Skip to content

Williams, Jane Welch

    Full Name: Williams, Jane Welch

    Gender: female

    Date Born: 1931

    Date Died: 1998

    Place Born: Los Angeles, CA, USA

    Place Died: Tucson, Pima, AZ, USA

    Home Country/ies: United States

    Subject Area(s): art theory, Marxism, and Medieval (European)


    Medievalist of Marxist revisionist methodology. Welch attended Bennington College in Vermont, but left school before graduating in order to marry and raise a family. As the wife of a successful businessman, she developed the recreational passions of deep-sea fishing and wine connoisseurship. After her family was raised, she returned to college in her forties, graduating from the University of California, Los Angeles, in 1973. At UCLA, she studied under the methodologically-Marxist social art historian O. K. Werckmeister, who suggested her master’s thesis topic, a study of the windows representing the trades at Chartres cathedral. She received her A. M. in 1978, continuing on for her Ph.D. under Werckmeister. After working as a teaching assistant, 1977-1979, at UCLA, she secured a Dickson Travel Fellowship in 1980 to research in France and Austria. She returned as a visiting Assistant professor at the University of Chicago for the 1984-1985 academic year. Williams completed her dissertation under Werckmeister at UCLA, on the trade windows at Chartres, in 1987. After teaching a year at the University of Illinois, Chicago, 1987-1988, she was appointed assistant faculty at the University of Arizona, Tucson in 1989. In 1993 she was diagnosed with brain cancer and died the same year. In 1999, the 34th International Congress on Medieval Studies in Kalamazoo, Michigan was dedicated to her, “Abbey and Cathedral Towns: Papers in Honor and in Memory of Jane Welch Williams.” Williams’ work focused on the forty-two thirteenth-century stained-glass windows depicting tradesmen at work. William’s argued that the cathedral, contrary to modern assumption, was not created by a mutual harmonious relationship of bishop and burghers, but rather developed under anti-clericalism and urban conflict (Crossley). She determined that the windows served as propaganda in a long-running, (and frequently violent) struggle for power between the cathedral clergy, the counts of Chartres and tradespeople who were more and more encouraged to give money. She analyzed the records of three trades, the baking, tavern, and money changing concerns represented in the windows. Using both medieval texts and modern studies of medieval economic and religious practices, she outlined how the obligatory payments to the church and clergy–often presented during masses–by the trades, followed into the larger struggle between secular and religious goals within the cathedral building.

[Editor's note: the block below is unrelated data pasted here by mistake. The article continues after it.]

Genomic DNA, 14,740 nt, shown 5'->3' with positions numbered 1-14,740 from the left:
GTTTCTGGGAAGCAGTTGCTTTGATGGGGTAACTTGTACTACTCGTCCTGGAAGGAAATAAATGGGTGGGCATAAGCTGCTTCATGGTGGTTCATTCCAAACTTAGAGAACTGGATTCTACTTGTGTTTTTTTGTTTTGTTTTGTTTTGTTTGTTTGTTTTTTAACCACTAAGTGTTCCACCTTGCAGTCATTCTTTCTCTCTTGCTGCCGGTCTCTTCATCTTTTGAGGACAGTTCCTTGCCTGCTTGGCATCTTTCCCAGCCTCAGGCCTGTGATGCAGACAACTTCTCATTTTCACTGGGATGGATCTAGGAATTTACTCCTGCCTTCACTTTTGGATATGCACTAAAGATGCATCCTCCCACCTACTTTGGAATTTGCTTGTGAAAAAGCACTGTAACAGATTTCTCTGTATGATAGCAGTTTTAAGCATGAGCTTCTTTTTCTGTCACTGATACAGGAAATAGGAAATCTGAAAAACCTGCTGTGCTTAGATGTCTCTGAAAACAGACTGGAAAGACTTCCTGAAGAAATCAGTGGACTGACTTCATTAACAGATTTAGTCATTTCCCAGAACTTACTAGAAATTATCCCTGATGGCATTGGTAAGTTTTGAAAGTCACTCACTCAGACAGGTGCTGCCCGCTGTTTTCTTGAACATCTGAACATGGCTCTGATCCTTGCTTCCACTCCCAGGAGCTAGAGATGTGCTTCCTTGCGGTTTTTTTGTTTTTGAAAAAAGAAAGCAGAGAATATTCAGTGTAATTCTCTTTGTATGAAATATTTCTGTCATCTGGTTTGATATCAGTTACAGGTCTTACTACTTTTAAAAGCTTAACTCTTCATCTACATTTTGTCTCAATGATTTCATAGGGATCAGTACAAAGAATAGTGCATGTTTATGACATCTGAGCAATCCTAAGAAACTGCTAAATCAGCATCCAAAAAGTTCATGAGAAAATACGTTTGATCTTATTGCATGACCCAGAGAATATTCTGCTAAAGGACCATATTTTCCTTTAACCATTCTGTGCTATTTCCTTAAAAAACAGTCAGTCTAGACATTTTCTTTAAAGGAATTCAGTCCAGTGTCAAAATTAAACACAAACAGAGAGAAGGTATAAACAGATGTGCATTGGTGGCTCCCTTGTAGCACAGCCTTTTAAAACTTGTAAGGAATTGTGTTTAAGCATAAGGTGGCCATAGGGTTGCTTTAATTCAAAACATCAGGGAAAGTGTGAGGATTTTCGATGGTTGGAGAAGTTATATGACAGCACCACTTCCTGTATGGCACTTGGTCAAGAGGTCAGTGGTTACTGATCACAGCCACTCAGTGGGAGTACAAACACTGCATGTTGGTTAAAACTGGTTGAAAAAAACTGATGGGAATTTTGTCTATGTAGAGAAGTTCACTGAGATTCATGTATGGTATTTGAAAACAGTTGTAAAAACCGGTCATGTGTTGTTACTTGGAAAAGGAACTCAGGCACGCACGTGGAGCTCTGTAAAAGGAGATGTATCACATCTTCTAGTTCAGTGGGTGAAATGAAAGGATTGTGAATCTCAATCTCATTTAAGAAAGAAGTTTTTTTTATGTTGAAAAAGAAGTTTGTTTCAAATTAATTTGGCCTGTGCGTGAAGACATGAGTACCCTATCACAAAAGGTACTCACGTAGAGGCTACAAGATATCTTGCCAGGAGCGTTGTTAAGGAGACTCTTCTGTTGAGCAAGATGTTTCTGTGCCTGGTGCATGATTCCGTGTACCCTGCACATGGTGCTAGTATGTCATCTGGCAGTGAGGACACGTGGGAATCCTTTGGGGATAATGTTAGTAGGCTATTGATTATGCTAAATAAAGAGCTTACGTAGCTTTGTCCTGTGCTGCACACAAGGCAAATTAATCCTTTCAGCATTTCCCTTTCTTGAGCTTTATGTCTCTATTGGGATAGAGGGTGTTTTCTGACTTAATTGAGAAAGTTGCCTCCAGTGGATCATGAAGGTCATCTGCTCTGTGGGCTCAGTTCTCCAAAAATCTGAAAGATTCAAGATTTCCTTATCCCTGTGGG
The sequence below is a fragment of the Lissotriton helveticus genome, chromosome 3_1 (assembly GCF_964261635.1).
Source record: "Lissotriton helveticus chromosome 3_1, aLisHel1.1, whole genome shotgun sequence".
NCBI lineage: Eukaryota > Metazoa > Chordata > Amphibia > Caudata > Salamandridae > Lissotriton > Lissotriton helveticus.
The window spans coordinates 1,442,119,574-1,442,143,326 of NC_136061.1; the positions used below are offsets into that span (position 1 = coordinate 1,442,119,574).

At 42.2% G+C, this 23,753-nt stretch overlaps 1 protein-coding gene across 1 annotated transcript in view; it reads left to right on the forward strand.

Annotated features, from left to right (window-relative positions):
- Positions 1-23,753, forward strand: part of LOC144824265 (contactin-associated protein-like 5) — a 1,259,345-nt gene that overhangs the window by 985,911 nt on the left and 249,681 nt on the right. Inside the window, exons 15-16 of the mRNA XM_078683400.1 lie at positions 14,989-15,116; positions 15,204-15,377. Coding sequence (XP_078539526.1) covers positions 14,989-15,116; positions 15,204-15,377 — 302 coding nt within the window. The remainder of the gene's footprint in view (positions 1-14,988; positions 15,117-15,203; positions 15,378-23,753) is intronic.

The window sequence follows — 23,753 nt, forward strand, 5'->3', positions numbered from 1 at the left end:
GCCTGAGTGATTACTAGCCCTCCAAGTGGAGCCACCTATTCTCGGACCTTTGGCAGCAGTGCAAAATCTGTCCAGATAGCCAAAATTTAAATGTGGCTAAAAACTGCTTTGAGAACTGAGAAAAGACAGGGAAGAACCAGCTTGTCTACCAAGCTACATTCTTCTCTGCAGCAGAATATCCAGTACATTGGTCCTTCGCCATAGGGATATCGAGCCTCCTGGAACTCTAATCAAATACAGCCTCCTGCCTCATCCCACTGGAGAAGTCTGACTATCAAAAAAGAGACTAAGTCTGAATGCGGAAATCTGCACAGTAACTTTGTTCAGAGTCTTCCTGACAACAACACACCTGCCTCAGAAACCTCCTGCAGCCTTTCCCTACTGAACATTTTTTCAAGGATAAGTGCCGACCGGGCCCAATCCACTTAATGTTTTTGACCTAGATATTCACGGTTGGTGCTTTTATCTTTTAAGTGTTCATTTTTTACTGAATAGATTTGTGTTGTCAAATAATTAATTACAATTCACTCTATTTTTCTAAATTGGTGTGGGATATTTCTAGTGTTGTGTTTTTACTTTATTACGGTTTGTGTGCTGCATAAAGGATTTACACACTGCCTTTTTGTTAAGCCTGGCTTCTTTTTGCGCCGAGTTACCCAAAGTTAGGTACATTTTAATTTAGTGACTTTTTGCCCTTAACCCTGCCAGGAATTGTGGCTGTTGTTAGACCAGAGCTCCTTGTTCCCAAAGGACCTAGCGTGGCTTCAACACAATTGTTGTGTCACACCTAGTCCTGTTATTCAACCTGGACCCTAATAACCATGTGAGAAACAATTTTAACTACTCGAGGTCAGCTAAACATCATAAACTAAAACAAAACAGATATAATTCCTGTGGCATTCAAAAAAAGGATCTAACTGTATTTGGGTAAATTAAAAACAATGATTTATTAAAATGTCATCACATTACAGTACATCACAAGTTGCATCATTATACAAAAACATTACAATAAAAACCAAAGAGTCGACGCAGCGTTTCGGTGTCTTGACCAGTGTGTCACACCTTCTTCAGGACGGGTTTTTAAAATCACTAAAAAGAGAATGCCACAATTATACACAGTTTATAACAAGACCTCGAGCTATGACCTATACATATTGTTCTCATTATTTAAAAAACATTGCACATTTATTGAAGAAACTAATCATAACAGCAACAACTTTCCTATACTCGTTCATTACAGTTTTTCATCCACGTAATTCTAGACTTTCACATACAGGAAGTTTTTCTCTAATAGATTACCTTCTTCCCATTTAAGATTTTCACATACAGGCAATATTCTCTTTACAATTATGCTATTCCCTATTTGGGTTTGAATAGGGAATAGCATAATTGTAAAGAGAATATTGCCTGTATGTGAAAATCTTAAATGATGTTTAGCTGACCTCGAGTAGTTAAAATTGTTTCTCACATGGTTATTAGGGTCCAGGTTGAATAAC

Selected Bibliography

    [dissertation:] The Windows of the Trades at Chartres Cathedral. Ph.D., University of California, Los Angeles, 1987; Bread, Wine & Money: the Windows of the Trades at Chartres Cathedral. Chicago: University of Chicago Press, 1993; and Dowell, Susan. Bread, Wine & Women: the Ordination Debate in the Church of England. London: Virago Press, 1994.


    Crossley, Paul. “Introduction: Frankl’s Text: Its Achievement and Significance.” Frankl, Paul and Crossley, Paul. Gothic Architecture. 2nd ed. New Haven: Yale University Press, 2000, p. 26; [obituaries:] Drell, Adrienne. “Jane Welch Williams, Medieval Art Historian.” Chicago Sun-Times May 13, 1998, p. 82.


    "Williams, Jane Welch." Dictionary of Art Historians (website).

    More Resources

    Search for materials by & about this art historian: